Dark Humor and Harmony

Dark Humor and Harmony

Kevin T. Kelly’s spiritual trek

By Saad Ghosn

“Art is the tangible manifestation of an eternal spirit that flows through all things,” says Kevin T. Kelly. “When I get immersed in creating art, I lose track of time and space; I am only in the ‘now’ moment, commun­ing with the sacred and spiritual, with a universal energy, a force bigger than me that manifests itself through me. I feel deeply satisfied and connected, as if touched by the hand of God.”

Kelly is an artist and educator who grew up in Ludlow, Ky. After high school he attended the Art Academy of Cincinnati and earned a bachelor of fine arts degree in sculpture. He moved to New York City for six years, working as a studio assistant to Pop artist Tom Wesselmann.

As a child Kelly drew non-stop, inspired and coached by his father, who nurtured his talent, teaching him perspective, creating images for him to copy.

Although his degree is in sculpture, Kelly shifted entirely to painting after college.

“My sculptures were more akin to assemblages, comparable to drawings in 3D,” he says. “I always liked the Pop genre and decided to explore it in painting to reflect my perceptions on personal experiences, the hu­man condition, as well as on society in general. “

From the beginning, Kelly felt that art needed content and that it need­ed to convey a message. He is not an abstraction­ist, but rather a figurative painter whose work tells a story, is socially aware, and taps into the emo­tions of the time. As an undergraduate he cre­ated works on apartheid and Nazism, in particular the “Monster of Vienna,” a Nazi with no remorse for his atrocities – topics prominent in the news. While working at Wesselmann’s studio Kelly continued his own art. He created a series of black cutout still lifes that did not satisfy him; they prompted him, however, to move in a different direction – Pop art.

“Pop art allowed me, through visual metaphors, to establish allego­ries and narratives which looked at personal dilemmas and percep­tions, and apply them to a general societal context,” he says, “It let me open a visual dialogue with the viewer while trying to get to universal truth.”

With humor, Kelly’s work examined various facets of the human drama. Family issues, relationships, communication and mispercep­tions all found their way into his paintings, often with a dose of cyni­cism and sarcasm.

Paradigm Lost is based on a car advertisement from the 1950s. A man is driving; his wife is blindfolded. The message of the ad is that the car runs so smoothly the wife is not even aware of the ride. Kel­ly re-contextualized the image to reflect upon the issue of the ever-changing roles of gender and identity in society.

In Club Lust, an apparently wealthy married couple is shown in the intimacy of their bedroom. While the wife is waiting, sitting on the bed, her husband is instead admiring and enamored with a golf driver. The bedroom window opens on a golf course and an image of the same hangs on the wall. Kelly used the painting as a metaphor for the hidden aspects of relationships, for what is expected, what actu­ally happens or does not happen; he depicted in it the openly unspo­ken truth, reality versus perception, the dissonance of the moment encountered in personal exchanges. The painting also alluded to the role sports play in people’s lives, particularly at retirement – a curse and a blessing at the same time.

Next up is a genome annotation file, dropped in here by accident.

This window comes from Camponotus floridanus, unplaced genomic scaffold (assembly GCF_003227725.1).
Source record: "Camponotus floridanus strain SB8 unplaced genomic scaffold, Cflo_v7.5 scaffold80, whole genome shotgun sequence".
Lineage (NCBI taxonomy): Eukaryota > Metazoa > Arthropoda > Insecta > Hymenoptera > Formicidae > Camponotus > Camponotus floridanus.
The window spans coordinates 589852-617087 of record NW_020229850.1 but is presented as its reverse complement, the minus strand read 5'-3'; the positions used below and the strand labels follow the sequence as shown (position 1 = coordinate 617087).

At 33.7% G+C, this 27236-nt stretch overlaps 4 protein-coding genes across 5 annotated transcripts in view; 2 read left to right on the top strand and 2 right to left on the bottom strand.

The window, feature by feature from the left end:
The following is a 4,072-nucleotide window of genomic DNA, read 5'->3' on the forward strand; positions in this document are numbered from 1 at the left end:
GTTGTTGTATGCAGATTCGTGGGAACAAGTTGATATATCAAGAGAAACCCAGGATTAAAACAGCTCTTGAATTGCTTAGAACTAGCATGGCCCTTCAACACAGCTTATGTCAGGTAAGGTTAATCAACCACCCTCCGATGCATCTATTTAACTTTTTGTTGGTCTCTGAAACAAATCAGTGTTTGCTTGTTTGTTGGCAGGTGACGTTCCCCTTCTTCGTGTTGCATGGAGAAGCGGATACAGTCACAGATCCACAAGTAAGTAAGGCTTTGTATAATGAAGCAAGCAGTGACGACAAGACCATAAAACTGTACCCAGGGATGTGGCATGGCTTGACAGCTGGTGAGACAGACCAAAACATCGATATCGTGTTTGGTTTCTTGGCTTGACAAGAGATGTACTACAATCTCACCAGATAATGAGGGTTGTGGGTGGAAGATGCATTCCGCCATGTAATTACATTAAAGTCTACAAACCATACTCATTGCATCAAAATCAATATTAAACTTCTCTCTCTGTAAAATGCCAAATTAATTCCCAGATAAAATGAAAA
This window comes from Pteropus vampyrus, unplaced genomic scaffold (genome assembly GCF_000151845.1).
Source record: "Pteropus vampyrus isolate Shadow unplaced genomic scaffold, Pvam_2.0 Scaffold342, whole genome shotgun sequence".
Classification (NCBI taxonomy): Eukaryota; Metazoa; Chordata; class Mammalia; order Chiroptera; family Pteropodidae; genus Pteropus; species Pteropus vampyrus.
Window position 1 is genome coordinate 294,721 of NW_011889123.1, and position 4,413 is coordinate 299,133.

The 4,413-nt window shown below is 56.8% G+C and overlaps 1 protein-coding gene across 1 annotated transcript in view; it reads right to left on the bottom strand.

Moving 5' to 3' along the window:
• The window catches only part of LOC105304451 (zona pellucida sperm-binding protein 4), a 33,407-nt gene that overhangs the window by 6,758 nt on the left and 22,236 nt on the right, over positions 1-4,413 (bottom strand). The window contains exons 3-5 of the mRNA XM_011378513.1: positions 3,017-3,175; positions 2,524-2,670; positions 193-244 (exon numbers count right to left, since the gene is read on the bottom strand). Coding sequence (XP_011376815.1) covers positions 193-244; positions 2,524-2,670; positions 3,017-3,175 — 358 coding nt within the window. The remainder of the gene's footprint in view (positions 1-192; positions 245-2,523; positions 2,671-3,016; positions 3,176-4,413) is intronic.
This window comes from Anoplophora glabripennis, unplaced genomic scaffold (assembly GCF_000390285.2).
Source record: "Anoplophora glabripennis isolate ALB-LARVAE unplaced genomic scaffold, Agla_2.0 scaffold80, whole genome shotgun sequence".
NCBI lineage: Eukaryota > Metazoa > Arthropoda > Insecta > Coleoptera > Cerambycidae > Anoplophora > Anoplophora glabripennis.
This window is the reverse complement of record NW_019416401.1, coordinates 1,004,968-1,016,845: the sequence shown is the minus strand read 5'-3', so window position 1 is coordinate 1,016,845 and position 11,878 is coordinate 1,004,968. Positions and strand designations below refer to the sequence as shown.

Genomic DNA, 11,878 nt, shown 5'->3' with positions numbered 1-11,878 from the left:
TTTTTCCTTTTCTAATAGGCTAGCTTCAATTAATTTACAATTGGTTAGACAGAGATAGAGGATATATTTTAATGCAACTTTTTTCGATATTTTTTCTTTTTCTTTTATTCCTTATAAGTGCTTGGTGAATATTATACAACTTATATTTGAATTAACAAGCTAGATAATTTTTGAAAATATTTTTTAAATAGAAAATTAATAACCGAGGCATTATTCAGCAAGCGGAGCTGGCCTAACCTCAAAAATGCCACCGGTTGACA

Many of Kelly’s topics come from his personal experiences and re­flections. The more he delves into them, the more he connects with himself, his emotions, his beliefs and values. It is an uncovering pro­cess, like peeling off the skins of an onion, exposing layer after lay­er. Often and sometimes after the fact , he says, he realizes that his paintings subconsciously relate to his own history – his divorce, for instance – yet have a universality due to their basic human subject.

Kelly always tries to convey his thoughts and messages with subtlety and humor. He does not want his paintings to impose his views; he strives to understand and represent the other side, engaging viewers in the debate, expanding their awareness, indi­rectly leading them to the spirituality of life.

All along Kelly has been interested in his own spiritual quest. A year ago he became dissatisfied and wanted to part with the cynical dark humor of his work, striving instead for more beauty, joy, serenity. He began reevaluating his belief system, meditating daily, embracing Taoist philosophy and learning the disciplines of Qi Quong and Tai Chi. This led his work into a new direction. He is now focusing on painting calm and harmonious landscapes, conveying the awe and grandeur of nature, its perpetual change, its peace and spirituality. They are small, intimate, meditative paintings.

“I began looking at places I’ve passed hundreds of times, re­ally noticing their beauty and abundance for the first time,” Kelly says. “Nature is in a continual state of becoming, and I equate it metaphorically in these new landscape paintings to one’s journey from ego to spirit.

“It’s my attempt at conveying to the viewer a transpersonal ex­perience which transcends the mundane veneer of just focusing on personal and societal ills. I want to offer in these works the gift of serenity, a haven of solace and tranquility for anyone willing to take the time to look.”

Kelly’s art always comes from his heart. Whether through Pop art or new landscape paintings, it affirms who he is, conveys his beliefs and worldly views, shares his spiritual journey. Using sym­bols and metaphors, it aims at a higher level of understanding and consciousness, at the fullness of life, at the universality of truth.

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